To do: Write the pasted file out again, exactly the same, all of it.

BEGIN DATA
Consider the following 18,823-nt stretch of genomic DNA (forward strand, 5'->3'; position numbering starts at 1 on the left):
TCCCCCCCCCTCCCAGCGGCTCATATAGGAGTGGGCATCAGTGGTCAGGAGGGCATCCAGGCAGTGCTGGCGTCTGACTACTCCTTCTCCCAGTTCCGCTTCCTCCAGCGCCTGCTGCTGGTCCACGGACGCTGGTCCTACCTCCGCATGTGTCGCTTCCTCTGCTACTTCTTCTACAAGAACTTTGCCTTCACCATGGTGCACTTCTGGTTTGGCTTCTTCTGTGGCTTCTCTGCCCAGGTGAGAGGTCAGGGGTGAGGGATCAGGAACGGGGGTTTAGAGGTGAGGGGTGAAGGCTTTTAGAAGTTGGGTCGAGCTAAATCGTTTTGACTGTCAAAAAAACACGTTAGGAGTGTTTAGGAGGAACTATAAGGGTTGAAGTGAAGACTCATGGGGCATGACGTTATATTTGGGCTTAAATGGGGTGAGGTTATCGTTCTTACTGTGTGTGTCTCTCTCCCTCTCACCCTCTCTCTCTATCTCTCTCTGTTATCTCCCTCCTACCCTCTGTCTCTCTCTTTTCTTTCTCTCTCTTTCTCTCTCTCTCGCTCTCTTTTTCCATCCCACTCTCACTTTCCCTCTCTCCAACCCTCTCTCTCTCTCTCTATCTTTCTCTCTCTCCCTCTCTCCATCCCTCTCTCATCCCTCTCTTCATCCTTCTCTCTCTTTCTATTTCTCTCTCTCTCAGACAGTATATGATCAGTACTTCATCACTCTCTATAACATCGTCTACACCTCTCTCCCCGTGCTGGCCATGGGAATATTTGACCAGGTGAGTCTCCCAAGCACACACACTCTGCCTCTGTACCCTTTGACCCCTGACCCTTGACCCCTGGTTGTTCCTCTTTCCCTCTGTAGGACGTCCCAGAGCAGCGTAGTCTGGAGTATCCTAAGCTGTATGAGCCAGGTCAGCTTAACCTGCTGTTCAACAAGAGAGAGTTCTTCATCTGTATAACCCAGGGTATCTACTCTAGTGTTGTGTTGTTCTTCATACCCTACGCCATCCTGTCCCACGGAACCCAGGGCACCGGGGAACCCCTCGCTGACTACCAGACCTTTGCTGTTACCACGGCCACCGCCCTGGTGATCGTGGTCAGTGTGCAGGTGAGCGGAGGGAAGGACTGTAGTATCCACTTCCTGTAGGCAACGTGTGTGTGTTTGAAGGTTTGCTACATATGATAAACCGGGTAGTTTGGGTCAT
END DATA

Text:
Consider the following 18,823-nt stretch of genomic DNA (forward strand, 5'->3'; position numbering starts at 1 on the left):
TCCCCCCCCCTCCCAGCGGCTCATATAGGAGTGGGCATCAGTGGTCAGGAGGGCATCCAGGCAGTGCTGGCGTCTGACTACTCCTTCTCCCAGTTCCGCTTCCTCCAGCGCCTGCTGCTGGTCCACGGACGCTGGTCCTACCTCCGCATGTGTCGCTTCCTCTGCTACTTCTTCTACAAGAACTTTGCCTTCACCATGGTGCACTTCTGGTTTGGCTTCTTCTGTGGCTTCTCTGCCCAGGTGAGAGGTCAGGGGTGAGGGATCAGGAACGGGGGTTTAGAGGTGAGGGGTGAAGGCTTTTAGAAGTTGGGTCGAGCTAAATCGTTTTGACTGTCAAAAAAACACGTTAGGAGTGTTTAGGAGGAACTATAAGGGTTGAAGTGAAGACTCATGGGGCATGACGTTATATTTGGGCTTAAATGGGGTGAGGTTATCGTTCTTACTGTGTGTGTCTCTCTCCCTCTCACCCTCTCTCTCTATCTCTCTCTGTTATCTCCCTCCTACCCTCTGTCTCTCTCTTTTCTTTCTCTCTCTTTCTCTCTCTCTCGCTCTCTTTTTCCATCCCACTCTCACTTTCCCTCTCTCCAACCCTCTCTCTCTCTCTCTATCTTTCTCTCTCTCCCTCTCTCCATCCCTCTCTCATCCCTCTCTTCATCCTTCTCTCTCTTTCTATTTCTCTCTCTCTCAGACAGTATATGATCAGTACTTCATCACTCTCTATAACATCGTCTACACCTCTCTCCCCGTGCTGGCCATGGGAATATTTGACCAGGTGAGTCTCCCAAGCACACACACTCTGCCTCTGTACCCTTTGACCCCTGACCCTTGACCCCTGGTTGTTCCTCTTTCCCTCTGTAGGACGTCCCAGAGCAGCGTAGTCTGGAGTATCCTAAGCTGTATGAGCCAGGTCAGCTTAACCTGCTGTTCAACAAGAGAGAGTTCTTCATCTGTATAACCCAGGGTATCTACTCTAGTGTTGTGTTGTTCTTCATACCCTACGCCATCCTGTCCCACGGAACCCAGGGCACCGGGGAACCCCTCGCTGACTACCAGACCTTTGCTGTTACCACGGCCACCGCCCTGGTGATCGTGGTCAGTGTGCAGGTGAGCGGAGGGAAGGACTGTAGTATCCACTTCCTGTAGGCAACGTGTGTGTGTTTGAAGGTTTGCTACATATGATAAACCGGGTAGTTTGGGTCAT